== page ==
Advent(ure)

 “We can never know about the days to come, but we think about them anyway.” Those are the opening lyrics to Carly Simon’s famous tune, “Anticipation”. I have been thinking a lot about that very thing this Advent season.

As I write this it is December 24th, the last day of the Church’s celebration and observation of advent. The definition of that term being the arrival of a notable person, thing, or event. For those in the Church this is a time of both the arrival of a notable person and event. The event having been foretold thousands of years prior was without variation from the prophecies that described it though it stretched the bounds of probability to have been so completely fulfilled. The person involved was the son of God Most High who was sent to earth on a mission that baffled the religious scholars of the day and even into our own time.

The anticipation of the coming of Jesus prior to His birth was handled differently depending on who was involved. For Mary, a young virgin teen from a small flyover town called Nazareth, there was joy and great concern. Some might even go so far as to say that she was a bit afraid, and rightfully so for her time. For scholars and prophets there was a longing for answers. For a yet to be born baby named John there was great excitement. For the darkest forces in the heavenly realms there was most certainly dread and for the angels of the Most High there was a time of celebration.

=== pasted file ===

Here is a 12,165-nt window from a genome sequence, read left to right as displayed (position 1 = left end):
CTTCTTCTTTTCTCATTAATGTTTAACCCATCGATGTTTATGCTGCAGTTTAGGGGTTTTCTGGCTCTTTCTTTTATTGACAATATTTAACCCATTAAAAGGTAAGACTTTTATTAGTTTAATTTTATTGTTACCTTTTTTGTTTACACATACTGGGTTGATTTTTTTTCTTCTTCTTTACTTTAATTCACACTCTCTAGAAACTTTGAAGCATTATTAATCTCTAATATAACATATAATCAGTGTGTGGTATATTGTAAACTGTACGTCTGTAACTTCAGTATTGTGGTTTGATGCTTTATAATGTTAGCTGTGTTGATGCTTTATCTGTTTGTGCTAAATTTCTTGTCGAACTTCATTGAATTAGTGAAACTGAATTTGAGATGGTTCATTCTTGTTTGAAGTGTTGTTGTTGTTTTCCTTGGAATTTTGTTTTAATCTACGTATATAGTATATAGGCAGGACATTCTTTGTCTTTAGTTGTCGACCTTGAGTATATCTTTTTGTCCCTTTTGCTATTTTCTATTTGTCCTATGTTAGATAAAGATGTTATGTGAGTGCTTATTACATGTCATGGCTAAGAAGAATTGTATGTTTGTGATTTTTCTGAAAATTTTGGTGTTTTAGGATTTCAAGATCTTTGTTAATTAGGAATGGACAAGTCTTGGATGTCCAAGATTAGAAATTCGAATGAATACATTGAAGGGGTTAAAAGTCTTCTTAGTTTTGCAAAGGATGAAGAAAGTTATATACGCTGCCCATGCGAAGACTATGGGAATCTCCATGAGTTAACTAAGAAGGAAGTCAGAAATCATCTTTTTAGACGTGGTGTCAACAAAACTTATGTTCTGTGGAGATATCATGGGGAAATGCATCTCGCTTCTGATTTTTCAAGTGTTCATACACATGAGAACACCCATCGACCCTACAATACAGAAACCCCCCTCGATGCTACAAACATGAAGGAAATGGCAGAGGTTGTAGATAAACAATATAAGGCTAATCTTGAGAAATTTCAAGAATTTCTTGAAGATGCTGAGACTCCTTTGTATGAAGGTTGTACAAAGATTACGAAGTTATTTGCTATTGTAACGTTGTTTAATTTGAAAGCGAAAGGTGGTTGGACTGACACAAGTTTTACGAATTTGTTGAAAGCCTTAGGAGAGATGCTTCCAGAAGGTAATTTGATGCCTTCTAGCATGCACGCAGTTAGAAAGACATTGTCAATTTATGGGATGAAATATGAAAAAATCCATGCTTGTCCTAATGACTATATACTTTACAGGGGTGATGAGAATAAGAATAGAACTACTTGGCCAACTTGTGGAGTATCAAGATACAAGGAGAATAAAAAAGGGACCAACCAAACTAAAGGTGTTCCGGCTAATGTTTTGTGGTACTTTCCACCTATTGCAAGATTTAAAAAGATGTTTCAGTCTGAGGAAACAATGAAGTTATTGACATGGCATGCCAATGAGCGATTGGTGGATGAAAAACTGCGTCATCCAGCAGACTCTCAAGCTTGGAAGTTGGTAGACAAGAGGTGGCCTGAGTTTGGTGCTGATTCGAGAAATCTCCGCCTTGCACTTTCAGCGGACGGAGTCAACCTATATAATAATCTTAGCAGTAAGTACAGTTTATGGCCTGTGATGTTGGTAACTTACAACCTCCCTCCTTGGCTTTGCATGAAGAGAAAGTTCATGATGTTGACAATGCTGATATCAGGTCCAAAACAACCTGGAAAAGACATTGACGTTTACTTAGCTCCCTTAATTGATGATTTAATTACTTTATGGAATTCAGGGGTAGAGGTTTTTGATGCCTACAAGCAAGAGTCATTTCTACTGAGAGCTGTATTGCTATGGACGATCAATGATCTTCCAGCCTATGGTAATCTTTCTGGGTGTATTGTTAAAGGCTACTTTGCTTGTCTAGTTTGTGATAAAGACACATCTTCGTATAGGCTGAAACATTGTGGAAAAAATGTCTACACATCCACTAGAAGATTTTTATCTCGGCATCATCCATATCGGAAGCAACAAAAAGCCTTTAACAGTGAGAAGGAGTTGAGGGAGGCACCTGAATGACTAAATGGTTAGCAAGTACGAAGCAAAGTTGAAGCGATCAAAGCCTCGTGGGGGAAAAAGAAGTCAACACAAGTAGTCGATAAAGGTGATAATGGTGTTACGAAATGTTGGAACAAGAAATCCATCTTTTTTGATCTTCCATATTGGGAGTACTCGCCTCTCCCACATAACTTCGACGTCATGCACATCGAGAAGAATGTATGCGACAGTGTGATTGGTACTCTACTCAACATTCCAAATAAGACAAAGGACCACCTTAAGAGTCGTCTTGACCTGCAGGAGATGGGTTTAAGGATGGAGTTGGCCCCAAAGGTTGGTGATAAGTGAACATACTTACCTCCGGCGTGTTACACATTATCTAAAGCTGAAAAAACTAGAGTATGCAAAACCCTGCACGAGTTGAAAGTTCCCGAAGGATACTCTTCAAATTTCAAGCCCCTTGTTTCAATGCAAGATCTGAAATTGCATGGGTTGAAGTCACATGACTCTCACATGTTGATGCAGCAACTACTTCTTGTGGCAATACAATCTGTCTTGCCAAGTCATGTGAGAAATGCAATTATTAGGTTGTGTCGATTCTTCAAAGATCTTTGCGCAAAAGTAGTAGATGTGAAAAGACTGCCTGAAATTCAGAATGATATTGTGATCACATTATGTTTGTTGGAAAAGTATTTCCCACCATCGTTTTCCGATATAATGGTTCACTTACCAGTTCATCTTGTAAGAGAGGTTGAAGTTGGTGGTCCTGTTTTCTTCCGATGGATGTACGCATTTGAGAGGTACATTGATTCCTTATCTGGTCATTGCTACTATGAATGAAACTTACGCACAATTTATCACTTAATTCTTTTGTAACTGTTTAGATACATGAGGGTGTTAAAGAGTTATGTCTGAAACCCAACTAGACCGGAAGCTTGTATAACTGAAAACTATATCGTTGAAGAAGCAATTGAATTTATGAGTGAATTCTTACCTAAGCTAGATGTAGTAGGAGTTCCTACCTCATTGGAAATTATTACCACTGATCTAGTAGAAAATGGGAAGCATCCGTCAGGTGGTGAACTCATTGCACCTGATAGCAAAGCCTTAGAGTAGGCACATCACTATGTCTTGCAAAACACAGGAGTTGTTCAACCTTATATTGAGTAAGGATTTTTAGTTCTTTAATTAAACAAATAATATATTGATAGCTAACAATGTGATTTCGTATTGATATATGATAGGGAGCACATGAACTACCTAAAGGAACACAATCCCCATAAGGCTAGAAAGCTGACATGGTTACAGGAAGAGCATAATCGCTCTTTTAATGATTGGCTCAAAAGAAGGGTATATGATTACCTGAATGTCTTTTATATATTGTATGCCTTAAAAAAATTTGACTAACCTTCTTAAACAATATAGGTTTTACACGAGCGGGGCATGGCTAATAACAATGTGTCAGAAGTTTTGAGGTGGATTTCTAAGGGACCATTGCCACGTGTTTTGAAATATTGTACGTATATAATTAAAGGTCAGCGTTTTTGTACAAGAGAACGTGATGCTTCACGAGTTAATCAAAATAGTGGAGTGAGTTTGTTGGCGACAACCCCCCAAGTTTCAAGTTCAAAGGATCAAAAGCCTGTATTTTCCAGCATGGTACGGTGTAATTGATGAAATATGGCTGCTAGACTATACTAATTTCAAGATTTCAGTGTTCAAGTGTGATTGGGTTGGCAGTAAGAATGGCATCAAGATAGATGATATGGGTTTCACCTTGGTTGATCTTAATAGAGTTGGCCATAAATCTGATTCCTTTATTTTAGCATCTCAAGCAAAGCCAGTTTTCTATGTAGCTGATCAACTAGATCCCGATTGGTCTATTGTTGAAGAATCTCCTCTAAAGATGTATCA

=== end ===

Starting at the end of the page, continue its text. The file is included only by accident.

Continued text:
The birth, death, and resurrection of Jesus our Christ was a set of events to rival all events past to present. The God of all creation was not suffice to leave us in our separation from Him and sent the best of Himself to the earth to be born as a lowly flesh and blood human being so that He could ultimately take our place in death for our sins, so that we would know only life. It is the story of deliverance so amazing that the shepherds left their place in the fields to rejoice with the new parents and proclaimed it to the people around Bethlehem. It was so earth shaking that observers from far away followed the sign of a star from across a continent to worship Him. It was also so disruptive to the status quo that men feared enough to kill hundreds of children in hopes of stopping it.

This time was amazing and is rightfully remembered and revered by today’s church. However, we have an even greater advent to be celebrating and it is a celebration that should follow us each and every day. As my family gets ready to celebrate Christmas tomorrow we are remembering our soldiers who are away from us this season. We look forward to their return and long to be able to spend time with those that are away. At the same time, my mom is missing my grandmother greatly. She looks forward to the day when reunited, glorifying our King in heaven. While we anticipate these things, our friend Brian and his wife and my brother and sister-in-law are anticipating the arrivals of their new little ones. We also have friends anticipating the marriage ceremony where they will make a covenant to be forever the one for their love.